Edna St. Vincent Millay

cantfindit

Throughout much of her career, Pulitzer Prize-winner Edna St. Vincent Millay was one of the most successful and respected poets in America. She is noted for both her dramatic works, including Aria da capo, The Lamp and the Bell, and the libretto composed for an opera, The King’s Henchman, and for such lyric verses as “Renascence” and the poems found in the collections A Few Figs From Thistles, Second April, and The Ballad of the Harp-Weaver,winner of the Pulitzer Prize in 1923. Like her contemporary Robert Frost, Millay was one of the most skillful writers of sonnets in the twentieth century, and also like Frost, she was able to combine modernist attitudes with traditional forms creating a unique American poetry. But Millay’s popularity as a poet had at least as much to do with her person: she was known for her riveting readings and performances, her progressive political stances, frank portrayal of both hetero and homosexuality, and, above all, her embodiment and description of new kinds of female experience and expression.  Source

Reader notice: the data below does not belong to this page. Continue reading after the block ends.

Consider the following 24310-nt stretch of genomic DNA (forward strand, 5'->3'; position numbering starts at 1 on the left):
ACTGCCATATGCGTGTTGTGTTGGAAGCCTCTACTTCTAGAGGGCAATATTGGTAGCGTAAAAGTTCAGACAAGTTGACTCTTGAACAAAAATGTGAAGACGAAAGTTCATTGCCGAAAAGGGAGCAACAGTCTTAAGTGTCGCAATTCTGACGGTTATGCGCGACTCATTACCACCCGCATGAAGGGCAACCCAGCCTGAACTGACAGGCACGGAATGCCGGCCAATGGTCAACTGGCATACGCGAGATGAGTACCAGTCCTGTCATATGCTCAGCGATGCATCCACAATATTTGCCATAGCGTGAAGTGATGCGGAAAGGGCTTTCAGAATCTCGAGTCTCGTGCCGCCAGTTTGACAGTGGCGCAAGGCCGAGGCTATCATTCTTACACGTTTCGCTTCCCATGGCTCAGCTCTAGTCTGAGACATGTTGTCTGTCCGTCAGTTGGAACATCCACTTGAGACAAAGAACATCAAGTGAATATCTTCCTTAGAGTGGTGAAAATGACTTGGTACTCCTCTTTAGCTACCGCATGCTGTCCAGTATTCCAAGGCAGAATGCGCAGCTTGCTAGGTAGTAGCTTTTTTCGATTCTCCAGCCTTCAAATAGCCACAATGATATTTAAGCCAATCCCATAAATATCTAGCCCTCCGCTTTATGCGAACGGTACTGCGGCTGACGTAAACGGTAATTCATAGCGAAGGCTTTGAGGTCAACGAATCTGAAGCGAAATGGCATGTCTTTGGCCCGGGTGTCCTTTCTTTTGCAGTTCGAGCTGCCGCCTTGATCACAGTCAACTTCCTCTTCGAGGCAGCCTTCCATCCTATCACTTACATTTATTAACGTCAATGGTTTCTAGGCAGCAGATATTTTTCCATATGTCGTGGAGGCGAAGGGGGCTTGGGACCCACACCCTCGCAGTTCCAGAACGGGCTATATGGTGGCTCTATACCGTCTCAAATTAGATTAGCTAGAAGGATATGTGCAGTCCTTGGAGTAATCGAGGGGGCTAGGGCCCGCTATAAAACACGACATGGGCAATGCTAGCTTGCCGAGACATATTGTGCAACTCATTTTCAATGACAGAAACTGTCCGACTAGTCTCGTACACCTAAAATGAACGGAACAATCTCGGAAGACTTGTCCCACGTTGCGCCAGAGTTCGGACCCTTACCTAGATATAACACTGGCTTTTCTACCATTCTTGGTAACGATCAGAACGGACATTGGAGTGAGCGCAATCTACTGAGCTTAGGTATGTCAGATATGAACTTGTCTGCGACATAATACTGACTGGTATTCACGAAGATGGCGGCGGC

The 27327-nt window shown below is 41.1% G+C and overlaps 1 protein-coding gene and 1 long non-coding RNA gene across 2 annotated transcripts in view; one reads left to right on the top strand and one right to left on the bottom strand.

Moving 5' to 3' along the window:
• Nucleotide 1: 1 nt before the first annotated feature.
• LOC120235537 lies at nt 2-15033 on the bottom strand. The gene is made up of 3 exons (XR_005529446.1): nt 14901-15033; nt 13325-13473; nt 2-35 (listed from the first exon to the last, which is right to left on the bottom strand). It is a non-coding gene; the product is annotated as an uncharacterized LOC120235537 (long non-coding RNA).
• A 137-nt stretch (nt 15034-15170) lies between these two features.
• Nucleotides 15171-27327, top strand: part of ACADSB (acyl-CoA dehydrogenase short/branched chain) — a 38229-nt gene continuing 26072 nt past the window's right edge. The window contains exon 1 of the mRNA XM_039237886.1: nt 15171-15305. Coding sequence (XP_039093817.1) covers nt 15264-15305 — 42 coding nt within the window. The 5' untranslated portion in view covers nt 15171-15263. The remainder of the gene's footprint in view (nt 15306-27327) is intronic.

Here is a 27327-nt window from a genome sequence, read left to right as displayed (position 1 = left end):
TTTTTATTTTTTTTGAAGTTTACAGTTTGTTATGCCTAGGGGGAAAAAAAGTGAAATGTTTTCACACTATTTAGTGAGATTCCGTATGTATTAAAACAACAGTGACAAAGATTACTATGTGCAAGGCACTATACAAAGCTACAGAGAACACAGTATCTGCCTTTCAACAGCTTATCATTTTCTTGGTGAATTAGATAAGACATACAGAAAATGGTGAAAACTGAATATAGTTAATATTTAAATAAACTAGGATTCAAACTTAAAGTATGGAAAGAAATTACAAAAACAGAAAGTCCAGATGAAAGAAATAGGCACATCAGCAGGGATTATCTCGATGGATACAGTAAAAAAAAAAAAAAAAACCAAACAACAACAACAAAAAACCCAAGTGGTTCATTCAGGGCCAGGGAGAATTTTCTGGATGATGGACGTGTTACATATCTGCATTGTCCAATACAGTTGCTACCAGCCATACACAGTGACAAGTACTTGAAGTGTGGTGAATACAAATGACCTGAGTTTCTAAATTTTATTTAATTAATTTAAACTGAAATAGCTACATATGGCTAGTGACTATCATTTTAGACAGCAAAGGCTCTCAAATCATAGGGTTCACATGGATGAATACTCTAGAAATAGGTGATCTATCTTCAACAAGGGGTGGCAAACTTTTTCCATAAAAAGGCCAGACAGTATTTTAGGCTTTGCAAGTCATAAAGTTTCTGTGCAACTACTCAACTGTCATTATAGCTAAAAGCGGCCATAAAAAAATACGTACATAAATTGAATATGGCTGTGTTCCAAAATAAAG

Afternoon on a Hill

I will be the gladdest thing

Under the sun!

I will touch a hundred flowers

And not pick one!

 

I will look at cliffs and clouds

With quiet eyes,

Watch the wind bow down the grass

And the grass rise.

 

And when lights begin to show

Up from the town

I will mark which must be mine, 

And then start down!

Published:

1917

Length:

Regular

Literary Movements:

Modernism

Anthology Years:

2022

Themes:

Joy & Praise

Nature

Literary Devices:

Anaphora

a figure of speech in which words repeat at the beginning of successive clauses, phrases, or sentences

End Rhyme

when a poem has lines ending with words that sound the same

Hyperbole

exaggerated statements or claims not meant to be taken literally

Sensory Detail

words used to invoke the five senses (vision, hearing, taste, touch, smell)